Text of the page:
It also involves keeping large inventories on hand, which can result in higher storage costs and the risk of wasted inventory. However, in today’s turbulent world, many food processors are deciding that just-in-case is worth it.
Labour costs remain one of the biggest challenges for food producers, and this isn’t expected to change in 2022.
What is likely to change however, is the use of automation.
With inflationary pressures increasing as a result of COVID-19 lockdowns and other related issues, expect to see food processors of all stripes embracing automation as a means of reducing wage costs and improving their operational profitability.
In addition to ameliorating higher labour costs, automation also has the benefit of addressing worsening worker shortages. In the UK Brexit continues to play a role in depriving food processors of necessary labour.
But it’s not an issue that’s confined to the UK. Labour shortages are hurting food production companies globally. In Canada, for example, the food manufacturing sector is predicting a 25% gap between available workers and the demand for workers by 2025.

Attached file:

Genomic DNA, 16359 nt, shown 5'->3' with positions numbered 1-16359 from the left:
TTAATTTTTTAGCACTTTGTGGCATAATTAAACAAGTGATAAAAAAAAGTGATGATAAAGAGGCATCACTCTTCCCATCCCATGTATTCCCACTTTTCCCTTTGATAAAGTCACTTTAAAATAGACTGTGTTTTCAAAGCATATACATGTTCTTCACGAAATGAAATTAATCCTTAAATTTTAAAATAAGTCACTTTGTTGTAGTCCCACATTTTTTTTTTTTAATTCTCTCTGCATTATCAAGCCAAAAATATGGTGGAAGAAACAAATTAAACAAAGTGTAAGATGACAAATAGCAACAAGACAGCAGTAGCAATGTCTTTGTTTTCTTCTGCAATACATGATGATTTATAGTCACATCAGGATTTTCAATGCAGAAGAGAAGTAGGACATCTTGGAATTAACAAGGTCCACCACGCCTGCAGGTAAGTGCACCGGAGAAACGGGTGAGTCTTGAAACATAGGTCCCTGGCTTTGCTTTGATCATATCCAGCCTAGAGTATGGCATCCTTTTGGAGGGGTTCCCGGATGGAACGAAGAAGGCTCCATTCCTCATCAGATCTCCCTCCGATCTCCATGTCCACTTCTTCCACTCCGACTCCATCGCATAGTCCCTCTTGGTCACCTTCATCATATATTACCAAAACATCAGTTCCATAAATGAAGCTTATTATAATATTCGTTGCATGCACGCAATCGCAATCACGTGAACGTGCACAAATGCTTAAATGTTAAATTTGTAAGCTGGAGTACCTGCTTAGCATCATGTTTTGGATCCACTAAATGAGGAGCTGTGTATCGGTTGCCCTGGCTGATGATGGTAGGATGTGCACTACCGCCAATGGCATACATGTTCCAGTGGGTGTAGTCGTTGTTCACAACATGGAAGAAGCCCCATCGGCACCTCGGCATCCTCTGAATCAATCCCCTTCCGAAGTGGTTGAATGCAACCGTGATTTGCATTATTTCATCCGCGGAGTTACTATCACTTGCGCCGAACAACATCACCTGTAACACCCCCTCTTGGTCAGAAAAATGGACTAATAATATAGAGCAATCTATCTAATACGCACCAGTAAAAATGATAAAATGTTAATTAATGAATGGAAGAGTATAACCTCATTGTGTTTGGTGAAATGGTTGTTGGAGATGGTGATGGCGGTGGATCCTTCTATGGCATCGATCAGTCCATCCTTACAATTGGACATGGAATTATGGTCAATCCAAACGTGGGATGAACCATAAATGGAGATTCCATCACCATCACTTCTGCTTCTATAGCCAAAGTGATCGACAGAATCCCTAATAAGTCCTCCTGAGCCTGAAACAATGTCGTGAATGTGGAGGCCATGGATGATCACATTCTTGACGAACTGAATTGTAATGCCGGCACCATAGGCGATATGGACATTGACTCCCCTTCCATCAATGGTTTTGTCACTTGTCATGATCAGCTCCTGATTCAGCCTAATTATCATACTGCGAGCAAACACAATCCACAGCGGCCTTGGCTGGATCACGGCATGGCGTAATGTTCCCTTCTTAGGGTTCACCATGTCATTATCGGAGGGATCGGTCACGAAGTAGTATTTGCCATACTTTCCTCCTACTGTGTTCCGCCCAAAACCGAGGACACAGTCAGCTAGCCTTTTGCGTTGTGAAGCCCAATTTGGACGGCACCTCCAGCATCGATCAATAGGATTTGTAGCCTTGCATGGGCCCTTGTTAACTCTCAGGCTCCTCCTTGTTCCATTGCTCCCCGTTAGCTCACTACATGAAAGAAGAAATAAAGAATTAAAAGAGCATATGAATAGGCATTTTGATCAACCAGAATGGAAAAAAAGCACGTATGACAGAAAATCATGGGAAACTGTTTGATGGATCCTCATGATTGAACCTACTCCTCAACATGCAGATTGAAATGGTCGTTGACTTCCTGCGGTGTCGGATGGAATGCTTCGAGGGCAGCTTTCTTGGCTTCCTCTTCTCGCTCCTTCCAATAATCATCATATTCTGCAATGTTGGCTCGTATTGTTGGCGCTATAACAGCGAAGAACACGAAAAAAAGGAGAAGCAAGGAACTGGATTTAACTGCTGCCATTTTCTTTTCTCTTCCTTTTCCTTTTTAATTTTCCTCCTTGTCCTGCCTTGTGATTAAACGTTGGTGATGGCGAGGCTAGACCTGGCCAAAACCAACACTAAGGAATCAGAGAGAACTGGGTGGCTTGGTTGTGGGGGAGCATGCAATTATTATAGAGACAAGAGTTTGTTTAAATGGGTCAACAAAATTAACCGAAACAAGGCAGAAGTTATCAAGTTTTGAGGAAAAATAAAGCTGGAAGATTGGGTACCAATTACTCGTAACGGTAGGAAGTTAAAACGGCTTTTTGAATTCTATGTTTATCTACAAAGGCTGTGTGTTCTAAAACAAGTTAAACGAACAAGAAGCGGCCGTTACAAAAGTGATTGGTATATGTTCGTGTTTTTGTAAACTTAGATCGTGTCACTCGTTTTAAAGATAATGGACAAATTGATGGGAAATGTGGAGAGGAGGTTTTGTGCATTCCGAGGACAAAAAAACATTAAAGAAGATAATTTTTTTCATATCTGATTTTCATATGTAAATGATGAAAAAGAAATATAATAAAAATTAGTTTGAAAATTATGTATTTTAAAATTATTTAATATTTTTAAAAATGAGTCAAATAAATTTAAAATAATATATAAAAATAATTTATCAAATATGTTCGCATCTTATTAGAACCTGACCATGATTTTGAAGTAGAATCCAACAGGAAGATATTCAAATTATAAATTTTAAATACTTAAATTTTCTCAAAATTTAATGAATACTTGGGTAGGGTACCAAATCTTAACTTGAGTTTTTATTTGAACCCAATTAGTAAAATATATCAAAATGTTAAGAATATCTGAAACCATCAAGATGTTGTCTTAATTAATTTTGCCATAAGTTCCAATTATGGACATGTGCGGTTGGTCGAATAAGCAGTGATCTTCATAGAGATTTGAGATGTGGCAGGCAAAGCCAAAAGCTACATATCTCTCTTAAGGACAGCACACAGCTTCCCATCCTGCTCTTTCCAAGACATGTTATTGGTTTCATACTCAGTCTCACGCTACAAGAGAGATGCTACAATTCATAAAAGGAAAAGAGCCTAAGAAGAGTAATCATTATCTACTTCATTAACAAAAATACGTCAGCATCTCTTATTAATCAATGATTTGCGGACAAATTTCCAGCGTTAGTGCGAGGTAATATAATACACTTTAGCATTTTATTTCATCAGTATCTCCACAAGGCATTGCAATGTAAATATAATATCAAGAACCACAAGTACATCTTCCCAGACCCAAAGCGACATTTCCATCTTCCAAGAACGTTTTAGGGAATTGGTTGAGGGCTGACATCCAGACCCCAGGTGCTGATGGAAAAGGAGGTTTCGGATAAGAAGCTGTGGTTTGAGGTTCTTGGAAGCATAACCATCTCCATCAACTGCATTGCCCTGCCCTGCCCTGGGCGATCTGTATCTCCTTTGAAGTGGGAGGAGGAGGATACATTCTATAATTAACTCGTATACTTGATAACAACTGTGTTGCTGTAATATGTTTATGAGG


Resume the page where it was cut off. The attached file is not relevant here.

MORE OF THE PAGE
In other words, it’s a problem that’s not going to go away anytime soon. So, expect to see greater automation across the industry in 2022.
Changing consumer habits: plant-based foods
In news that may not be particularly welcomed by meat and dairy processors, plant-based alternatives are expected to see tremendous growth in 2022.
According to a study in Science of the Total Environment, UK consumers already report doubling their consumption of plant-based milk, vegan sausages and vegetable burgers between 2017 and 2019.